extra 15K for the sporty one too. But put them in a bike shop where they don't *need* the bike and
    it's only a couple of hundred pounds and the perspective changes, and as I've pointed out higher up
    perception of the values of marketed features, as opposed to just being well put together, is very
    different too.

    Very few people aside from weirdos like me would regard a utility bike as cool, in the same way they
    won't think of an Astra 1.3 as cool. They do buy 1.3 Astras, they don't buy utility bikes so much
    (though they do now more than they did a few years ago, I'll grant you).

    > That's where we disagree. If I didn't want to keep my tourer with drop bars for longer distances
    > (or if had money & space for a third bike), I would get one myself for general transport (because
    > I have used them before for this and know they're very good at it).

    But you're not representative of the typical UK bike buyer.

    > My comments on people buying mountain bikes now are based on what I see in London (all sorts of
    > ordinary people on them, doing ordinary cycling well) plus people I know who are returning to
    > cycling as adults who care little about the image.

    You can go cycling on them and get about, and people do. But a lot of them don't really know much
    different, and if they do it's likely the same sort of comedy racer I used as a kid which is far
    worse than a bad MTB for most folk. But everyone had comedy racers and you had to have them so you
    did, and despite them being terrible in relative terms I did get to love cycling on one and it did
    do the job I wanted to some degree. Doesn't mean I couldn't have been on something easier for me,
    but I didn't want it because image was more important (and I was not nearly as fashion-led as many).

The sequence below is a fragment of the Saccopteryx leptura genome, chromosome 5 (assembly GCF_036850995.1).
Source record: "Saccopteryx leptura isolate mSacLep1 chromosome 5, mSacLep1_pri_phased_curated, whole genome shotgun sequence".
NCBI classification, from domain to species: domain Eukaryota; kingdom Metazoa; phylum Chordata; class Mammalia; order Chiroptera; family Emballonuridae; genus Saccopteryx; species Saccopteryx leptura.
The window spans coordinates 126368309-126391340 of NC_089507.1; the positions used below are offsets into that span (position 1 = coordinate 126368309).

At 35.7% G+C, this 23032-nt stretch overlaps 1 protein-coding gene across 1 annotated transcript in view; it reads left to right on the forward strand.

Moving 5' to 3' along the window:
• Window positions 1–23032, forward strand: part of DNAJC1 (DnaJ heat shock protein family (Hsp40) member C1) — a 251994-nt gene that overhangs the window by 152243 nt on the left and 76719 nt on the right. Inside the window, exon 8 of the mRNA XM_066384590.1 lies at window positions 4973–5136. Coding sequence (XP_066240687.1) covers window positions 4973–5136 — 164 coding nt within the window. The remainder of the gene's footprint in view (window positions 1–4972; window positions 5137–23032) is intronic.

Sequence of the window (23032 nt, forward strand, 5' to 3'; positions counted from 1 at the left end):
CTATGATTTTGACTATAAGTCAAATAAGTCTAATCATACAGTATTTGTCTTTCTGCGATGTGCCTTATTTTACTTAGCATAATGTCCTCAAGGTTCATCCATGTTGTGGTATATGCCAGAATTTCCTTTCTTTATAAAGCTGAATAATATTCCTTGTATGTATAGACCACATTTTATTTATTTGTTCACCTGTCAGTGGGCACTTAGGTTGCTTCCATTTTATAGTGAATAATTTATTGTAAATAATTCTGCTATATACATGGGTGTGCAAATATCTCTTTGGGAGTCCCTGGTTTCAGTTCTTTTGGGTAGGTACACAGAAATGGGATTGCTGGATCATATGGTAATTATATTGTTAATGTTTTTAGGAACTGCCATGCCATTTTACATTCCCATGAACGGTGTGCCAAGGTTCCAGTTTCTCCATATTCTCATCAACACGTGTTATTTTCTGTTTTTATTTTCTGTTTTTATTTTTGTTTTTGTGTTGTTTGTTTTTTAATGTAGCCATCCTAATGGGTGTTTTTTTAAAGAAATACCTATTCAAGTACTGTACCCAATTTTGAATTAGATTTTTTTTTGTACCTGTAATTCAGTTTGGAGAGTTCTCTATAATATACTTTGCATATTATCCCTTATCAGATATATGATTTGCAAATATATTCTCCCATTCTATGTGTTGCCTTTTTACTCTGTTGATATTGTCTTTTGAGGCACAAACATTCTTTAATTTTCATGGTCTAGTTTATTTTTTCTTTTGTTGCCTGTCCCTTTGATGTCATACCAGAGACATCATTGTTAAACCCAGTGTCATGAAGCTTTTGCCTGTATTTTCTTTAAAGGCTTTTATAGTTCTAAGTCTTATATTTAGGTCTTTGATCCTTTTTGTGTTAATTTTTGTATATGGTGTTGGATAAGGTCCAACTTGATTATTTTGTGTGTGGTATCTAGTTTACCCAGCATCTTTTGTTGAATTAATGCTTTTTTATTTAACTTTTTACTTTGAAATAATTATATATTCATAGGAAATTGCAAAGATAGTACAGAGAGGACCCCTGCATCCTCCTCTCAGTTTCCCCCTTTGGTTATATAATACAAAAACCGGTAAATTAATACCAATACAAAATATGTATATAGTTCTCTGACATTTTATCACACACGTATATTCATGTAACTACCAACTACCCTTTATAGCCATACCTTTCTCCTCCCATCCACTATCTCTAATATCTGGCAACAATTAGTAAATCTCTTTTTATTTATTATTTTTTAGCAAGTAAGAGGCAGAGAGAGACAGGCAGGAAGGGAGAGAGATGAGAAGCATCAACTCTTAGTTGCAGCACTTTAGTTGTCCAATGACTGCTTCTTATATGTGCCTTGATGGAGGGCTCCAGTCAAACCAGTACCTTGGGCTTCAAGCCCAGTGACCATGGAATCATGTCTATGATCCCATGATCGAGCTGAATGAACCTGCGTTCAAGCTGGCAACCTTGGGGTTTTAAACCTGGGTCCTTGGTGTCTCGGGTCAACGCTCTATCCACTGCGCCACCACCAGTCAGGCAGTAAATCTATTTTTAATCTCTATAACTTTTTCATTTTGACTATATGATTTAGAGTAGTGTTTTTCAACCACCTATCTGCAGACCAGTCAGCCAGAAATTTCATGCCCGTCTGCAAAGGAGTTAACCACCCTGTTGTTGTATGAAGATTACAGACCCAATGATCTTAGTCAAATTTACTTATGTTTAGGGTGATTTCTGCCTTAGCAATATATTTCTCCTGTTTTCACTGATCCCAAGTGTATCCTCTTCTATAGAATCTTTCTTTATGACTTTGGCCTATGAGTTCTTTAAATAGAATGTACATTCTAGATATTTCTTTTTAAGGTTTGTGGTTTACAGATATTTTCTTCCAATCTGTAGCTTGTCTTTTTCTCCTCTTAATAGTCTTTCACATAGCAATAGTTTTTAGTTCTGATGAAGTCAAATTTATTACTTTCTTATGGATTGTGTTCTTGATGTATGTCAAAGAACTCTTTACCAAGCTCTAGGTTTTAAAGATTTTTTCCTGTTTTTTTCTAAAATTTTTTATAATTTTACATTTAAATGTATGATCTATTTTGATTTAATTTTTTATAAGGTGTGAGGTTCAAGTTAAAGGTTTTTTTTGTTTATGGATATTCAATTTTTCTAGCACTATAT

And it's because UK cycling is so dominated by image rather than a culture of utility that I thought
    that, and most people I see think that.

    > Mountain bikes are so common in the UK that they're now just regarded as "ordinary bikes" so have
    > a neutral image. They're not cool any more. They're just bikes.

    Quite so, but though they're not cool they're not *uncool* and they got to be ordinary commodities
    by being cool in the fist place. In the same way as Full Sus is currently a bit different to old
    bikes so is cool (and image, rather than utility led) but is becoming increasingly normal. People
    are getting "just bikes" based on what the last lot of image conscious people bought, assuming that
    because they're common they're utilitarian.

    > I think the image thing is turning full circle again and road race bikes have a more "wow!" image
    > in the general public's mind when they see them, BUT they're not buying them in huge numbers
    > because they know MTB's are more practical for them!

    An MTB being more practical than a racer is frankly damming with faint praise. But people *are*
    buying road race bikes if what I see in the shops and ads is anything to go by, and they're not
    using them much.